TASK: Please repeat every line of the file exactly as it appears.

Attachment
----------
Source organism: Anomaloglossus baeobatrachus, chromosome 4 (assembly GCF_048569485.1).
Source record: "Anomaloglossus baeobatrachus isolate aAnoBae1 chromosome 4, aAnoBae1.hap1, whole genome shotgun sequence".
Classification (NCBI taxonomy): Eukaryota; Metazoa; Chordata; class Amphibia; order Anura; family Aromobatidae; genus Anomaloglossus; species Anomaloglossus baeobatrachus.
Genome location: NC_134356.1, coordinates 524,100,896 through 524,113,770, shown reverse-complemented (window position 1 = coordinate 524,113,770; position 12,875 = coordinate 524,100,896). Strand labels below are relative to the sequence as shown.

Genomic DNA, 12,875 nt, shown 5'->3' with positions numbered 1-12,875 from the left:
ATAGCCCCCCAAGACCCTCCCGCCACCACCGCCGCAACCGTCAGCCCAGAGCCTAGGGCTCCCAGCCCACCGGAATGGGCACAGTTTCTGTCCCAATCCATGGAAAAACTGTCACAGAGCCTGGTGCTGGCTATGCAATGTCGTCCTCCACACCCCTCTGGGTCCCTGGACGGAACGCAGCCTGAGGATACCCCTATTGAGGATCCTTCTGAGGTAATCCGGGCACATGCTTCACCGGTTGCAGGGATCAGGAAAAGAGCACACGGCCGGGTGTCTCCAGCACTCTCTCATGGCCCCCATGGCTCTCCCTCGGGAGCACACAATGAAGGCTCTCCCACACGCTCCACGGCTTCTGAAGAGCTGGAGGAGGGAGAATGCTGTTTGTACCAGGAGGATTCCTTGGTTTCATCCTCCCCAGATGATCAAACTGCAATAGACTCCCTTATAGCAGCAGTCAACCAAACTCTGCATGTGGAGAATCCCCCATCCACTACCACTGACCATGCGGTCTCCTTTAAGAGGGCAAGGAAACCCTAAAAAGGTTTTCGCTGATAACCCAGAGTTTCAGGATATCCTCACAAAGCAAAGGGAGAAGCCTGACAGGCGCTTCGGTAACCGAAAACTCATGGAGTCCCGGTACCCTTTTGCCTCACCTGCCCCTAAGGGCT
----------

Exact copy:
Source organism: Anomaloglossus baeobatrachus, chromosome 4 (assembly GCF_048569485.1).
Source record: "Anomaloglossus baeobatrachus isolate aAnoBae1 chromosome 4, aAnoBae1.hap1, whole genome shotgun sequence".
Classification (NCBI taxonomy): Eukaryota; Metazoa; Chordata; class Amphibia; order Anura; family Aromobatidae; genus Anomaloglossus; species Anomaloglossus baeobatrachus.
Genome location: NC_134356.1, coordinates 524,100,896 through 524,113,770, shown reverse-complemented (window position 1 = coordinate 524,113,770; position 12,875 = coordinate 524,100,896). Strand labels below are relative to the sequence as shown.

Genomic DNA, 12,875 nt, shown 5'->3' with positions numbered 1-12,875 from the left:
ATAGCCCCCCAAGACCCTCCCGCCACCACCGCCGCAACCGTCAGCCCAGAGCCTAGGGCTCCCAGCCCACCGGAATGGGCACAGTTTCTGTCCCAATCCATGGAAAAACTGTCACAGAGCCTGGTGCTGGCTATGCAATGTCGTCCTCCACACCCCTCTGGGTCCCTGGACGGAACGCAGCCTGAGGATACCCCTATTGAGGATCCTTCTGAGGTAATCCGGGCACATGCTTCACCGGTTGCAGGGATCAGGAAAAGAGCACACGGCCGGGTGTCTCCAGCACTCTCTCATGGCCCCCATGGCTCTCCCTCGGGAGCACACAATGAAGGCTCTCCCACACGCTCCACGGCTTCTGAAGAGCTGGAGGAGGGAGAATGCTGTTTGTACCAGGAGGATTCCTTGGTTTCATCCTCCCCAGATGATCAAACTGCAATAGACTCCCTTATAGCAGCAGTCAACCAAACTCTGCATGTGGAGAATCCCCCATCCACTACCACTGACCATGCGGTCTCCTTTAAGAGGGCAAGGAAACCCTAAAAAGGTTTTCGCTGATAACCCAGAGTTTCAGGATATCCTCACAAAGCAAAGGGAGAAGCCTGACAGGCGCTTCGGTAACCGAAAACTCATGGAGTCCCGGTACCCTTTTGCCTCACCTGCCCCTAAGGGCT